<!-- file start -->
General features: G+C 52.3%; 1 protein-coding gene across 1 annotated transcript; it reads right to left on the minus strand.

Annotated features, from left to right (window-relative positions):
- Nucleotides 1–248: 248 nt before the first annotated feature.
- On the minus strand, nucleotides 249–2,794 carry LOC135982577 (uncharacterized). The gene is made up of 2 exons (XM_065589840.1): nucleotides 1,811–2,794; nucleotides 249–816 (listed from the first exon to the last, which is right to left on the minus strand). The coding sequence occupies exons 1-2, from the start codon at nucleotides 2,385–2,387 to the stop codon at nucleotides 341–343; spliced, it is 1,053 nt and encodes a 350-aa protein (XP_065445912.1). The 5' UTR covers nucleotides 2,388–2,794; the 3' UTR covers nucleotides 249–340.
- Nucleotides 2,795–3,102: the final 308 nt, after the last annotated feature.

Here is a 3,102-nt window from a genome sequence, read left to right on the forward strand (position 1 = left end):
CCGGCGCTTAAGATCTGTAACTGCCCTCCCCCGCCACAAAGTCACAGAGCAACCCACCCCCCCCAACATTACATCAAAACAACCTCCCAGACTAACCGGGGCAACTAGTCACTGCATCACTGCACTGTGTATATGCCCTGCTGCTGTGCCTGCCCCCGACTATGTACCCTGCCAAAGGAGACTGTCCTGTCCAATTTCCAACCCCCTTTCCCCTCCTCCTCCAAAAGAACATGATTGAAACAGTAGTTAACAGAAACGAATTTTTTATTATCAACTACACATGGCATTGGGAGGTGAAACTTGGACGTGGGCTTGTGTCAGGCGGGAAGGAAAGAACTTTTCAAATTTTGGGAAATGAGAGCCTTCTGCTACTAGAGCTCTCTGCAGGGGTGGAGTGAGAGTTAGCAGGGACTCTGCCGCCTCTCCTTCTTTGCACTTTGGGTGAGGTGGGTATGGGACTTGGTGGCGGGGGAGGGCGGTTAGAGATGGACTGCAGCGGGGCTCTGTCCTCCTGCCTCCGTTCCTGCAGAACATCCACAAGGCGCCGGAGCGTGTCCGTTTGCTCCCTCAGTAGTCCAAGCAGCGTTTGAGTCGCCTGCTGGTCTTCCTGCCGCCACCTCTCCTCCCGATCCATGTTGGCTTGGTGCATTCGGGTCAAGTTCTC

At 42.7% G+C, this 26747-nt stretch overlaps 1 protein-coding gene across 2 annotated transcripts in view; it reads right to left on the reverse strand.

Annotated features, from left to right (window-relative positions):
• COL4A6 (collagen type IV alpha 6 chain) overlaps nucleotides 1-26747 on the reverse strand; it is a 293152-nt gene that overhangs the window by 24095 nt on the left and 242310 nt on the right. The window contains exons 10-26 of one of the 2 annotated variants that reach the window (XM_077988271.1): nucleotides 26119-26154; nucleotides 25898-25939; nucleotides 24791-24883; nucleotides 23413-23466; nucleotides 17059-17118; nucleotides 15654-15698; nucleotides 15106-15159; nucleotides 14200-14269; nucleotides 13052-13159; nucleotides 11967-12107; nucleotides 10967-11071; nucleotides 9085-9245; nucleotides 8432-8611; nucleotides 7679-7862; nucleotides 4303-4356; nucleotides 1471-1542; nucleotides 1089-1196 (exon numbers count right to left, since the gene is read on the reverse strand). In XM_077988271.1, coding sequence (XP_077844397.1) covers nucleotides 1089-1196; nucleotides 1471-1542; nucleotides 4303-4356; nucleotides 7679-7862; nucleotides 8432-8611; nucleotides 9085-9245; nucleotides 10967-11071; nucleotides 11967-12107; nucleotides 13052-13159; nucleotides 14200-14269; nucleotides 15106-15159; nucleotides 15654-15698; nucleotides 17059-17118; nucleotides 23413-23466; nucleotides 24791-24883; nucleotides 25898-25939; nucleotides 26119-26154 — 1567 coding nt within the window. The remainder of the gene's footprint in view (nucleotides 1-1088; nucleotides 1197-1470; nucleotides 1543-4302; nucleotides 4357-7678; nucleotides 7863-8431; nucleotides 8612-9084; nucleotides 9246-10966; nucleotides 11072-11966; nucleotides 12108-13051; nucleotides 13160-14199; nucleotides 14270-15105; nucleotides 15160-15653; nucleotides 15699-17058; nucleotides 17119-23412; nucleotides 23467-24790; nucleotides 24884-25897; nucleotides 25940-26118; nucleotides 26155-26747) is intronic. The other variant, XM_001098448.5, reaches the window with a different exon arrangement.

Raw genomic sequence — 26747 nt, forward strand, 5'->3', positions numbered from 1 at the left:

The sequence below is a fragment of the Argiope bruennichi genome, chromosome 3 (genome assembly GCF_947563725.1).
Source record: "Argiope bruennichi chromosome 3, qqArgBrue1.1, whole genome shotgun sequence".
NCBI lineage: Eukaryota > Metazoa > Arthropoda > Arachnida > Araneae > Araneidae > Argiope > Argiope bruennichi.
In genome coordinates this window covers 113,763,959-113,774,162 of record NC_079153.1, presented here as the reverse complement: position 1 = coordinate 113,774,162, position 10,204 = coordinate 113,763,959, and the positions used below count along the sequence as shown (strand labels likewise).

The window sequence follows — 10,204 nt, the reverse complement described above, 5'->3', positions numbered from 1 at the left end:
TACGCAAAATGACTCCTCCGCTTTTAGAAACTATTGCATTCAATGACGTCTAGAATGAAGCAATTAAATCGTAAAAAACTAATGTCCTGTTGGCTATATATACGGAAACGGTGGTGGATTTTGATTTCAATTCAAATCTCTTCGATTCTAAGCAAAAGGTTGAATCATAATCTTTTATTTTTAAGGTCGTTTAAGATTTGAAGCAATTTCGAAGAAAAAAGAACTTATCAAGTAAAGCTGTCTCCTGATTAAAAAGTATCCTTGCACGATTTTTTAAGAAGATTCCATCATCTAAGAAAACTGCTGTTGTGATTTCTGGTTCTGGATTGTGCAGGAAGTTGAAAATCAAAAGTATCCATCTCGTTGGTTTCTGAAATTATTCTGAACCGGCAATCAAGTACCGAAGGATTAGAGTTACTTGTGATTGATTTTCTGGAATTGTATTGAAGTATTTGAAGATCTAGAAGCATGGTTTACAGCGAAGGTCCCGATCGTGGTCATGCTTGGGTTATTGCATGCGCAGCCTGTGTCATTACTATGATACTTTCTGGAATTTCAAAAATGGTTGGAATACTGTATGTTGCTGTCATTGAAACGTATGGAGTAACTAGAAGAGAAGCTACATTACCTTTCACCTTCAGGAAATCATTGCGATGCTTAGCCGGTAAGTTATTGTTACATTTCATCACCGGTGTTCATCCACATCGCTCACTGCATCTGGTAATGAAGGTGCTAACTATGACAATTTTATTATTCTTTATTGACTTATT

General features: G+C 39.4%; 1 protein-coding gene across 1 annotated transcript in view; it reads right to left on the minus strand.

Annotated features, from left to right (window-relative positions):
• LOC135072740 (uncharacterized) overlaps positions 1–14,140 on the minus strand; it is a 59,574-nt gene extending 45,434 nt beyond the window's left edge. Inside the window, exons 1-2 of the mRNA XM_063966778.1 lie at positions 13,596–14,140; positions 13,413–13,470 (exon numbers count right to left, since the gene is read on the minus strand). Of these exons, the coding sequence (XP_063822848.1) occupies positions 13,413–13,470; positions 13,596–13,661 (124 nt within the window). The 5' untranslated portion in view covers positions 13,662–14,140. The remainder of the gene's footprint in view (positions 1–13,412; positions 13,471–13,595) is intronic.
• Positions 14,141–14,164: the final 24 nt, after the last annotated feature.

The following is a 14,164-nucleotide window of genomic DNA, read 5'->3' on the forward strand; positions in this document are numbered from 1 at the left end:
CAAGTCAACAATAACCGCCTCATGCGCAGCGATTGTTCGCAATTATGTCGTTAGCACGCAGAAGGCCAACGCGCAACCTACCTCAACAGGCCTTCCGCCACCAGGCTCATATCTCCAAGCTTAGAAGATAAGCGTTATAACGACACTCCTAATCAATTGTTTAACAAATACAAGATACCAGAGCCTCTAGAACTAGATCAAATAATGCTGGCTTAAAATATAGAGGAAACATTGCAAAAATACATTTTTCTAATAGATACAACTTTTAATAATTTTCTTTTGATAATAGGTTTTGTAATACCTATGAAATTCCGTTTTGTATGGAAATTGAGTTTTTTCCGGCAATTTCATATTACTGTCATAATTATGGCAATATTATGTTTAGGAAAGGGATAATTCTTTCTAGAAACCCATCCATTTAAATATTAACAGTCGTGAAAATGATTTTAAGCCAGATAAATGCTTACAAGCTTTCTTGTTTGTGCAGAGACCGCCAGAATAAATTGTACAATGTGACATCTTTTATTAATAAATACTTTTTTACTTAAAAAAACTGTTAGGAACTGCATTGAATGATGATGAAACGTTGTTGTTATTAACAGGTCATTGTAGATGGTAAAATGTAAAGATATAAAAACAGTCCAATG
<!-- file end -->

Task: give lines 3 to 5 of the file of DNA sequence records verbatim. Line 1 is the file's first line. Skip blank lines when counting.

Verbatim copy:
- Nucleotides 1–248: 248 nt before the first annotated feature.
- On the minus strand, nucleotides 249–2,794 carry LOC135982577 (uncharacterized). The gene is made up of 2 exons (XM_065589840.1): nucleotides 1,811–2,794; nucleotides 249–816 (listed from the first exon to the last, which is right to left on the minus strand). The coding sequence occupies exons 1-2, from the start codon at nucleotides 2,385–2,387 to the stop codon at nucleotides 341–343; spliced, it is 1,053 nt and encodes a 350-aa protein (XP_065445912.1). The 5' UTR covers nucleotides 2,388–2,794; the 3' UTR covers nucleotides 249–340.
- Nucleotides 2,795–3,102: the final 308 nt, after the last annotated feature.